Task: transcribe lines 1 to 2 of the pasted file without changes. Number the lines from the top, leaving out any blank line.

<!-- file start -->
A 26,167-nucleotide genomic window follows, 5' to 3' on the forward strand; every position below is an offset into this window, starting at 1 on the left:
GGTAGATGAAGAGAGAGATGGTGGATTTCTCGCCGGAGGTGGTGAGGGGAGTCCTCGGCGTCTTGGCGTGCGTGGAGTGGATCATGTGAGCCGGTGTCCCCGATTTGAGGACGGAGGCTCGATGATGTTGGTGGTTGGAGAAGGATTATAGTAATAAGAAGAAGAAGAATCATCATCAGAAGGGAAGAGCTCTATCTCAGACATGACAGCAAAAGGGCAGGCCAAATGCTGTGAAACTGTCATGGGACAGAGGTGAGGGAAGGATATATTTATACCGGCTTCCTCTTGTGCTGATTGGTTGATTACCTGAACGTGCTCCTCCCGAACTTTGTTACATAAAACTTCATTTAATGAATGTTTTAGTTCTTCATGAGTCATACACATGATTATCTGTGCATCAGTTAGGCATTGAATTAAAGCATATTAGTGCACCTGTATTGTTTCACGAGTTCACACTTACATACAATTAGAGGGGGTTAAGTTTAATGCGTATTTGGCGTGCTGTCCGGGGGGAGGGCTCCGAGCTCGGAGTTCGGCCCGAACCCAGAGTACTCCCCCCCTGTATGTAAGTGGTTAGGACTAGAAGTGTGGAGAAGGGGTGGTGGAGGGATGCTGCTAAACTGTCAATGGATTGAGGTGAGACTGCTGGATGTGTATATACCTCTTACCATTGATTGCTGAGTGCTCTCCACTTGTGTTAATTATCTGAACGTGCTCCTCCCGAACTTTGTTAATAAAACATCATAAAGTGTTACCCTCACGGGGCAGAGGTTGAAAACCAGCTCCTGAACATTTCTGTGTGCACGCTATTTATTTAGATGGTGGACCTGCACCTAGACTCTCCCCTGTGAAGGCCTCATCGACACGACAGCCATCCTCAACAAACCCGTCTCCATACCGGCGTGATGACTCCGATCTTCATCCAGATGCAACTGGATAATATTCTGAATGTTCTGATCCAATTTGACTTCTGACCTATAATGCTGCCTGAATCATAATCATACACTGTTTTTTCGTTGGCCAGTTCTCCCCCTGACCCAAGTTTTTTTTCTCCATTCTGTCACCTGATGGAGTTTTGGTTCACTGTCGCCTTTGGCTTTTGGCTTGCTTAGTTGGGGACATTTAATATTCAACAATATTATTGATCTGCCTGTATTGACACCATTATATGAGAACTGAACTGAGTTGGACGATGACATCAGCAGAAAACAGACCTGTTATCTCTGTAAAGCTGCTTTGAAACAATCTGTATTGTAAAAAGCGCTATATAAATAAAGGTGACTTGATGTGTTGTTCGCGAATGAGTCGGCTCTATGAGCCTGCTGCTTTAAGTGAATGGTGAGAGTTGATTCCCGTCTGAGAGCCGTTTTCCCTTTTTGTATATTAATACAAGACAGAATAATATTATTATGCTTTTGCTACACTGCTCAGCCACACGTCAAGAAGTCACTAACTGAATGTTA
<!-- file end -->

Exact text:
A 26,167-nucleotide genomic window follows, 5' to 3' on the forward strand; every position below is an offset into this window, starting at 1 on the left:
GGTAGATGAAGAGAGAGATGGTGGATTTCTCGCCGGAGGTGGTGAGGGGAGTCCTCGGCGTCTTGGCGTGCGTGGAGTGGATCATGTGAGCCGGTGTCCCCGATTTGAGGACGGAGGCTCGATGATGTTGGTGGTTGGAGAAGGATTATAGTAATAAGAAGAAGAAGAATCATCATCAGAAGGGAAGAGCTCTATCTCAGACATGACAGCAAAAGGGCAGGCCAAATGCTGTGAAACTGTCATGGGACAGAGGTGAGGGAAGGATATATTTATACCGGCTTCCTCTTGTGCTGATTGGTTGATTACCTGAACGTGCTCCTCCCGAACTTTGTTACATAAAACTTCATTTAATGAATGTTTTAGTTCTTCATGAGTCATACACATGATTATCTGTGCATCAGTTAGGCATTGAATTAAAGCATATTAGTGCACCTGTATTGTTTCACGAGTTCACACTTACATACAATTAGAGGGGGTTAAGTTTAATGCGTATTTGGCGTGCTGTCCGGGGGGAGGGCTCCGAGCTCGGAGTTCGGCCCGAACCCAGAGTACTCCCCCCCTGTATGTAAGTGGTTAGGACTAGAAGTGTGGAGAAGGGGTGGTGGAGGGATGCTGCTAAACTGTCAATGGATTGAGGTGAGACTGCTGGATGTGTATATACCTCTTACCATTGATTGCTGAGTGCTCTCCACTTGTGTTAATTATCTGAACGTGCTCCTCCCGAACTTTGTTAATAAAACATCATAAAGTGTTACCCTCACGGGGCAGAGGTTGAAAACCAGCTCCTGAACATTTCTGTGTGCACGCTATTTATTTAGATGGTGGACCTGCACCTAGACTCTCCCCTGTGAAGGCCTCATCGACACGACAGCCATCCTCAACAAACCCGTCTCCATACCGGCGTGATGACTCCGATCTTCATCCAGATGCAACTGGATAATATTCTGAATGTTCTGATCCAATTTGACTTCTGACCTATAATGCTGCCTGAATCATAATCATACACTGTTTTTTCGTTGGCCAGTTCTCCCCCTGACCCAAGTTTTTTTTCTCCATTCTGTCACCTGATGGAGTTTTGGTTCACTGTCGCCTTTGGCTTTTGGCTTGCTTAGTTGGGGACATTTAATATTCAACAATATTATTGATCTGCCTGTATTGACACCATTATATGAGAACTGAACTGAGTTGGACGATGACATCAGCAGAAAACAGACCTGTTATCTCTGTAAAGCTGCTTTGAAACAATCTGTATTGTAAAAAGCGCTATATAAATAAAGGTGACTTGATGTGTTGTTCGCGAATGAGTCGGCTCTATGAGCCTGCTGCTTTAAGTGAATGGTGAGAGTTGATTCCCGTCTGAGAGCCGTTTTCCCTTTTTGTATATTAATACAAGACAGAATAATATTATTATGCTTTTGCTACACTGCTCAGCCACACGTCAAGAAGTCACTAACTGAATGTTA